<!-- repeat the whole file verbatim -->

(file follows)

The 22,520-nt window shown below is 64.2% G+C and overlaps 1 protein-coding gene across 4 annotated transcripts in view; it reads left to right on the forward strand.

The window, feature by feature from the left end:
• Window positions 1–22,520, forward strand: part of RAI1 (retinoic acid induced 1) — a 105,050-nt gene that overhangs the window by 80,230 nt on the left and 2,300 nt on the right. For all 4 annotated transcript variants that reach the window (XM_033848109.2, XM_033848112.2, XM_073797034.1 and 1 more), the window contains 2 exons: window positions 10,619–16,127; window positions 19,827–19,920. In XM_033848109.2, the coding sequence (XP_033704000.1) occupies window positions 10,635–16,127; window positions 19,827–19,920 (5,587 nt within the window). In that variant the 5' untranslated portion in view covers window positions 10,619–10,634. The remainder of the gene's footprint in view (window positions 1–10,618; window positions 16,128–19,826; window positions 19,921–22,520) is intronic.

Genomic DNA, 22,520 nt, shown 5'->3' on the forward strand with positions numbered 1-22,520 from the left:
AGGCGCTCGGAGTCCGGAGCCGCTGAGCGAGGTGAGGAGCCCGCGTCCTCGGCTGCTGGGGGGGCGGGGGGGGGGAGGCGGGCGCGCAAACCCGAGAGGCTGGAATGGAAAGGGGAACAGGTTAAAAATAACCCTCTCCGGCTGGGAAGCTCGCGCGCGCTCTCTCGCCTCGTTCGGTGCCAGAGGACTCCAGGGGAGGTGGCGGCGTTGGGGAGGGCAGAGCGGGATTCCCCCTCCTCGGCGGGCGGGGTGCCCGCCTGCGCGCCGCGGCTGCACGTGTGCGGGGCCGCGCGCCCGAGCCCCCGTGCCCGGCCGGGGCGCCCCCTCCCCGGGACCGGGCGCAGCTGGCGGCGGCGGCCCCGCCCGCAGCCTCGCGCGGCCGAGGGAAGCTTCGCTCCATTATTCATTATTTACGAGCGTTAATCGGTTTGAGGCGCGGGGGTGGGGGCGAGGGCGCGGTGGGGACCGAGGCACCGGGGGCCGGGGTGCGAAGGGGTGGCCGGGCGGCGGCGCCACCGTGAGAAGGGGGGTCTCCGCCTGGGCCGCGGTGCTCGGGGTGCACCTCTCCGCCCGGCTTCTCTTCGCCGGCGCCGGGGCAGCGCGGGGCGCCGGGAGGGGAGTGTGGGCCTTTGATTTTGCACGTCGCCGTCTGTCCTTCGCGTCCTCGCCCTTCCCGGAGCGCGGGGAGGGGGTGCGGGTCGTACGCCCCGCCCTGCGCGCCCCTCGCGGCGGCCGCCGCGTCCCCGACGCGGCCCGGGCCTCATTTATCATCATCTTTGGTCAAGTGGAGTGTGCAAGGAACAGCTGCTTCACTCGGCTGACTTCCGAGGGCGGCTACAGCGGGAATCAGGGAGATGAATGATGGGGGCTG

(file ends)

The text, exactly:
The 22,520-nt window shown below is 64.2% G+C and overlaps 1 protein-coding gene across 4 annotated transcripts in view; it reads left to right on the forward strand.

The window, feature by feature from the left end:
• Window positions 1–22,520, forward strand: part of RAI1 (retinoic acid induced 1) — a 105,050-nt gene that overhangs the window by 80,230 nt on the left and 2,300 nt on the right. For all 4 annotated transcript variants that reach the window (XM_033848109.2, XM_033848112.2, XM_073797034.1 and 1 more), the window contains 2 exons: window positions 10,619–16,127; window positions 19,827–19,920. In XM_033848109.2, the coding sequence (XP_033704000.1) occupies window positions 10,635–16,127; window positions 19,827–19,920 (5,587 nt within the window). In that variant the 5' untranslated portion in view covers window positions 10,619–10,634. The remainder of the gene's footprint in view (window positions 1–10,618; window positions 16,128–19,826; window positions 19,921–22,520) is intronic.

Genomic DNA, 22,520 nt, shown 5'->3' on the forward strand with positions numbered 1-22,520 from the left:
AGGCGCTCGGAGTCCGGAGCCGCTGAGCGAGGTGAGGAGCCCGCGTCCTCGGCTGCTGGGGGGGCGGGGGGGGGGAGGCGGGCGCGCAAACCCGAGAGGCTGGAATGGAAAGGGGAACAGGTTAAAAATAACCCTCTCCGGCTGGGAAGCTCGCGCGCGCTCTCTCGCCTCGTTCGGTGCCAGAGGACTCCAGGGGAGGTGGCGGCGTTGGGGAGGGCAGAGCGGGATTCCCCCTCCTCGGCGGGCGGGGTGCCCGCCTGCGCGCCGCGGCTGCACGTGTGCGGGGCCGCGCGCCCGAGCCCCCGTGCCCGGCCGGGGCGCCCCCTCCCCGGGACCGGGCGCAGCTGGCGGCGGCGGCCCCGCCCGCAGCCTCGCGCGGCCGAGGGAAGCTTCGCTCCATTATTCATTATTTACGAGCGTTAATCGGTTTGAGGCGCGGGGGTGGGGGCGAGGGCGCGGTGGGGACCGAGGCACCGGGGGCCGGGGTGCGAAGGGGTGGCCGGGCGGCGGCGCCACCGTGAGAAGGGGGGTCTCCGCCTGGGCCGCGGTGCTCGGGGTGCACCTCTCCGCCCGGCTTCTCTTCGCCGGCGCCGGGGCAGCGCGGGGCGCCGGGAGGGGAGTGTGGGCCTTTGATTTTGCACGTCGCCGTCTGTCCTTCGCGTCCTCGCCCTTCCCGGAGCGCGGGGAGGGGGTGCGGGTCGTACGCCCCGCCCTGCGCGCCCCTCGCGGCGGCCGCCGCGTCCCCGACGCGGCCCGGGCCTCATTTATCATCATCTTTGGTCAAGTGGAGTGTGCAAGGAACAGCTGCTTCACTCGGCTGACTTCCGAGGGCGGCTACAGCGGGAATCAGGGAGATGAATGATGGGGGCTG